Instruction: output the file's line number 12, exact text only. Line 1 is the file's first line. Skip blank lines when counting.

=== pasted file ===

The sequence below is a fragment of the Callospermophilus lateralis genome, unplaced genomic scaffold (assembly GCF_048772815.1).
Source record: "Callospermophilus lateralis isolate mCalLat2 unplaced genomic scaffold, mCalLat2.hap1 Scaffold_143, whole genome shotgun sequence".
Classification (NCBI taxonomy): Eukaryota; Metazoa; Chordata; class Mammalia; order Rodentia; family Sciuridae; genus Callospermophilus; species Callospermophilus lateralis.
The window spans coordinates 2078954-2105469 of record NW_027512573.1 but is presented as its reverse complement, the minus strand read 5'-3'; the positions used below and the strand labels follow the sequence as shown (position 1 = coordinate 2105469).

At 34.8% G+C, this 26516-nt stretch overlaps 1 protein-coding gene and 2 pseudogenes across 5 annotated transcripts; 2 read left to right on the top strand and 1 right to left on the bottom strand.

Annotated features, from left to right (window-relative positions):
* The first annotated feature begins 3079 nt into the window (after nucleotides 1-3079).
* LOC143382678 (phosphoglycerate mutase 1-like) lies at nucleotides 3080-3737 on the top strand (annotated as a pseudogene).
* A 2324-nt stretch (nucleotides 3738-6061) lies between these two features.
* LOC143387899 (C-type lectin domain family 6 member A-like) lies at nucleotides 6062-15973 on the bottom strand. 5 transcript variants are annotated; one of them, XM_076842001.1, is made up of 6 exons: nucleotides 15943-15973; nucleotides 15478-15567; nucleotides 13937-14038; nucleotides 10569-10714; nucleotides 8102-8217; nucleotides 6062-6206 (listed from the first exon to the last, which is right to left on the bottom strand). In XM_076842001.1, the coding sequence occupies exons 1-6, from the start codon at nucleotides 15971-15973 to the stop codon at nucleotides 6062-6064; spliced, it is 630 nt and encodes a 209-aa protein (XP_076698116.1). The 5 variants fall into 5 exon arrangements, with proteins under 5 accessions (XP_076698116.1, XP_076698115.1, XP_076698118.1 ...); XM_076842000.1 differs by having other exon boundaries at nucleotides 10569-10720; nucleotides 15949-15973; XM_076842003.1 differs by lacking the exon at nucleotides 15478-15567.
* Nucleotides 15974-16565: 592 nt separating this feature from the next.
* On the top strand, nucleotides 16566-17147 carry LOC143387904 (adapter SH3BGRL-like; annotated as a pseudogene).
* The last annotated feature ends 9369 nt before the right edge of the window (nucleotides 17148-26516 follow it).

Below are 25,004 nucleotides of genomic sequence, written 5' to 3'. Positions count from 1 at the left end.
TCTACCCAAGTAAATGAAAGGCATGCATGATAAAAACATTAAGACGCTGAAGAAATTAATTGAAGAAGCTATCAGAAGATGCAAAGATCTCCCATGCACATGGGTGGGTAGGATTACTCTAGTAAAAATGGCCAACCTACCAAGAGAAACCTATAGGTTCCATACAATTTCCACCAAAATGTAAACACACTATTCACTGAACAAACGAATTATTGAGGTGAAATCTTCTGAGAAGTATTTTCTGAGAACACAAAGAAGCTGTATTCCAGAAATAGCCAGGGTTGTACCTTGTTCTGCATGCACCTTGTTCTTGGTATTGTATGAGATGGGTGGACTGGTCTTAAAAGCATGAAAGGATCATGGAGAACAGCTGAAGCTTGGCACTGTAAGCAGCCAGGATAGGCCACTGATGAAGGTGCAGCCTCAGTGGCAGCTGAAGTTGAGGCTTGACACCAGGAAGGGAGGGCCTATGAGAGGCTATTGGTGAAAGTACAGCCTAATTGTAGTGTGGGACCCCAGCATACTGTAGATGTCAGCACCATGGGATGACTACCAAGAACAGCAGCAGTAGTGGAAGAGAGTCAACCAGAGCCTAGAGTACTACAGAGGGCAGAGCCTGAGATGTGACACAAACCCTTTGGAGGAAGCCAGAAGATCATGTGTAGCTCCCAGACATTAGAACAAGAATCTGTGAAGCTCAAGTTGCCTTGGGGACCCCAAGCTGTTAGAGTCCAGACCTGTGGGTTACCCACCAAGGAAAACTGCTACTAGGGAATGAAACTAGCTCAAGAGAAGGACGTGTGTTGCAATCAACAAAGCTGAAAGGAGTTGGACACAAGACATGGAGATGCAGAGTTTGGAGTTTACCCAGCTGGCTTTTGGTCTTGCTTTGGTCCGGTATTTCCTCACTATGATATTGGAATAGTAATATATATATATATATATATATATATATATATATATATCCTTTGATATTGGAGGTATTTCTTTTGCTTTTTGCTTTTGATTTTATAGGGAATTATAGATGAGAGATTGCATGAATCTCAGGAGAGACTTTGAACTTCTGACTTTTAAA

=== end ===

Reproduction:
* On the top strand, nucleotides 16566-17147 carry LOC143387904 (adapter SH3BGRL-like; annotated as a pseudogene).